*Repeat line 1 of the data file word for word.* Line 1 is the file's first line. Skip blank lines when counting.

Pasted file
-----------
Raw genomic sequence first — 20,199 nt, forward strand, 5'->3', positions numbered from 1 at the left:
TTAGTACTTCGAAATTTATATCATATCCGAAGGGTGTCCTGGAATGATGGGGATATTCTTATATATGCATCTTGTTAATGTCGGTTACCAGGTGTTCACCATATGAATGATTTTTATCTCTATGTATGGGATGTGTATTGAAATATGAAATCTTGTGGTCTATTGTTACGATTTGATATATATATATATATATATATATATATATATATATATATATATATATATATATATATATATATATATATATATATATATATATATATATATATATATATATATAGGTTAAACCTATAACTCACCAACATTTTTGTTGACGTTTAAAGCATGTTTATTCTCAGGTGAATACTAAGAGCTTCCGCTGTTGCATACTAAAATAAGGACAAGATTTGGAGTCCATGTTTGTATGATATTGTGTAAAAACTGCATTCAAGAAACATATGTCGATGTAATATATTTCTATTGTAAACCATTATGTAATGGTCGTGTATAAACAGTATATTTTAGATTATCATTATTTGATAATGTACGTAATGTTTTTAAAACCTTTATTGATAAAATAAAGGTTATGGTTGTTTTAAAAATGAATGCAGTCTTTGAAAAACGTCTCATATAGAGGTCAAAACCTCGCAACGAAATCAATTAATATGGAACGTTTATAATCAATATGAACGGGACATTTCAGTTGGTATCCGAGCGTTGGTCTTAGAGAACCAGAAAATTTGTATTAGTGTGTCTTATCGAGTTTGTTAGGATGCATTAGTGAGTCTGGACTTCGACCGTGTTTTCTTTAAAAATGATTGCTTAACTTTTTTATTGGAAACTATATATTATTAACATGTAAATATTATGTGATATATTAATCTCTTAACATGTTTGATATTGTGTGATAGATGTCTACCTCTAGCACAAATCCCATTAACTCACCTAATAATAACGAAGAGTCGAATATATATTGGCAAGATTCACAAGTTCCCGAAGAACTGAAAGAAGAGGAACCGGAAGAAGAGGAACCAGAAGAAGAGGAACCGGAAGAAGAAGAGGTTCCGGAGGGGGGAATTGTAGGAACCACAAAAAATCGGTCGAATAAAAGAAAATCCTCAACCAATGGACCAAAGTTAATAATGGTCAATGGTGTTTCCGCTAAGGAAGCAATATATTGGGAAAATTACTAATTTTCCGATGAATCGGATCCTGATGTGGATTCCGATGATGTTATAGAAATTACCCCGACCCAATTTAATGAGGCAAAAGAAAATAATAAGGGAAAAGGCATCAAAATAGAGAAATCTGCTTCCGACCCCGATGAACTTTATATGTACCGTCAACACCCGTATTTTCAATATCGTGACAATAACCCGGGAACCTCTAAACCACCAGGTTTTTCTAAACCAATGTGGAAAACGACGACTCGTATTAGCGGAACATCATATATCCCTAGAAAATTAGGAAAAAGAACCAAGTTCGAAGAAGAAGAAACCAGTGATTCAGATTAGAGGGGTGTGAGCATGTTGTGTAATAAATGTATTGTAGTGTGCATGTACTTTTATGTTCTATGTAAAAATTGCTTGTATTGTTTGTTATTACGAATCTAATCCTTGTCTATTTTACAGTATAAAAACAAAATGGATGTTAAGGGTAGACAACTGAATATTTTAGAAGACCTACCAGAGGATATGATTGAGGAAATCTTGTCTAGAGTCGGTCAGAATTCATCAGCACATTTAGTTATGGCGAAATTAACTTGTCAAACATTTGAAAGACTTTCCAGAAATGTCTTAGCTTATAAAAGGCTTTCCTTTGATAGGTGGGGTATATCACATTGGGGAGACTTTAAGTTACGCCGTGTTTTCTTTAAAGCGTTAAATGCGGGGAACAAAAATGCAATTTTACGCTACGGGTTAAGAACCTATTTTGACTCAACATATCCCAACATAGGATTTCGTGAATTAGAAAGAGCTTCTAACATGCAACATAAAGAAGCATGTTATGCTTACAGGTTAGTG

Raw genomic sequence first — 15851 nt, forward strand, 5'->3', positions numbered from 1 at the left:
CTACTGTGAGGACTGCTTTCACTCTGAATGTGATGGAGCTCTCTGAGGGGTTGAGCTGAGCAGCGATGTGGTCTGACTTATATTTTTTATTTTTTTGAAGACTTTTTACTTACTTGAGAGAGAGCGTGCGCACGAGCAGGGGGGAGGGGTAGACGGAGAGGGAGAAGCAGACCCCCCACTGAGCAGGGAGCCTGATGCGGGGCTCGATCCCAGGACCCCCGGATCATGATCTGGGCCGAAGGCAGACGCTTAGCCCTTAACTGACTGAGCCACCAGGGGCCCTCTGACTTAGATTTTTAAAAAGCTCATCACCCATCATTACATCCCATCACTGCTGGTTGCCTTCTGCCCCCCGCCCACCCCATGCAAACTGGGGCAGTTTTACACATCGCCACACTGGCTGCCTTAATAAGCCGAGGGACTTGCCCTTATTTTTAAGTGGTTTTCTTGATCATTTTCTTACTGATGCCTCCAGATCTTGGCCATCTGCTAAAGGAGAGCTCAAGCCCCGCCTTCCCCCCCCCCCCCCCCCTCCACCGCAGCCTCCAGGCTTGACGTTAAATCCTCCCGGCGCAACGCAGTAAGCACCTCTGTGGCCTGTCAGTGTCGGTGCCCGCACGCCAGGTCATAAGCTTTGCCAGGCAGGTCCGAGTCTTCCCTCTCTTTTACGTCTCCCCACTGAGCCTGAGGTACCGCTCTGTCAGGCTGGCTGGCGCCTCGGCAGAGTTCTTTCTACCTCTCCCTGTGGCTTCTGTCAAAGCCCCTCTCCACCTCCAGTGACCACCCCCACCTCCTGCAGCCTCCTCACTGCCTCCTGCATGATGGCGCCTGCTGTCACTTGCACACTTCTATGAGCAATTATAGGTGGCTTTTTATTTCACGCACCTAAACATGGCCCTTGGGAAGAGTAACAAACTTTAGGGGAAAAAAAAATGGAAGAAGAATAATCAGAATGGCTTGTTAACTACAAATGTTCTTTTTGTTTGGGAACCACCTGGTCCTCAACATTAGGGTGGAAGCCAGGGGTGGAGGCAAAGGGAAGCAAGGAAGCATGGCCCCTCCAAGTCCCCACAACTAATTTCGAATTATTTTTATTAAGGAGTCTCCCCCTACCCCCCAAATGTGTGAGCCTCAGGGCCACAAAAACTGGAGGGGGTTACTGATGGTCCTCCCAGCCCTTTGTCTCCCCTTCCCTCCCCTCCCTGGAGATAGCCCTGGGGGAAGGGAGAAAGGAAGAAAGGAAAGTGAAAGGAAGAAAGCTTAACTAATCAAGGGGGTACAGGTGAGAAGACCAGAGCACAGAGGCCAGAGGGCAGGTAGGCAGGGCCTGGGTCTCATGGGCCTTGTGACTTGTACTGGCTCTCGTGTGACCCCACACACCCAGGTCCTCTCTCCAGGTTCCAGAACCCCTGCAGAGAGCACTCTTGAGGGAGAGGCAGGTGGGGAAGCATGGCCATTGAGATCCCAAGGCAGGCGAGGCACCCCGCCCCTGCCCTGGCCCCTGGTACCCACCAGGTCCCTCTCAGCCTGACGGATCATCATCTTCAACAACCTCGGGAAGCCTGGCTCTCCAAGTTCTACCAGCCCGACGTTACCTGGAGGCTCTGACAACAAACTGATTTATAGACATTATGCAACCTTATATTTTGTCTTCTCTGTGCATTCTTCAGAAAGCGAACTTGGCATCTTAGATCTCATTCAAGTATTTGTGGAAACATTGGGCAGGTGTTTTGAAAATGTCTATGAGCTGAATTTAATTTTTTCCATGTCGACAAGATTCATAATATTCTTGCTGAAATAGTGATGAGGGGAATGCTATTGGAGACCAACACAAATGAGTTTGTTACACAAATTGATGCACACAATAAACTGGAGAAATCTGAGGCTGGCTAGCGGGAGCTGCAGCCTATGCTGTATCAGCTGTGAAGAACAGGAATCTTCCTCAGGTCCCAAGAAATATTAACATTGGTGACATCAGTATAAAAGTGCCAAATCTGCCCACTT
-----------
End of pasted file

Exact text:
Raw genomic sequence first — 20,199 nt, forward strand, 5'->3', positions numbered from 1 at the left: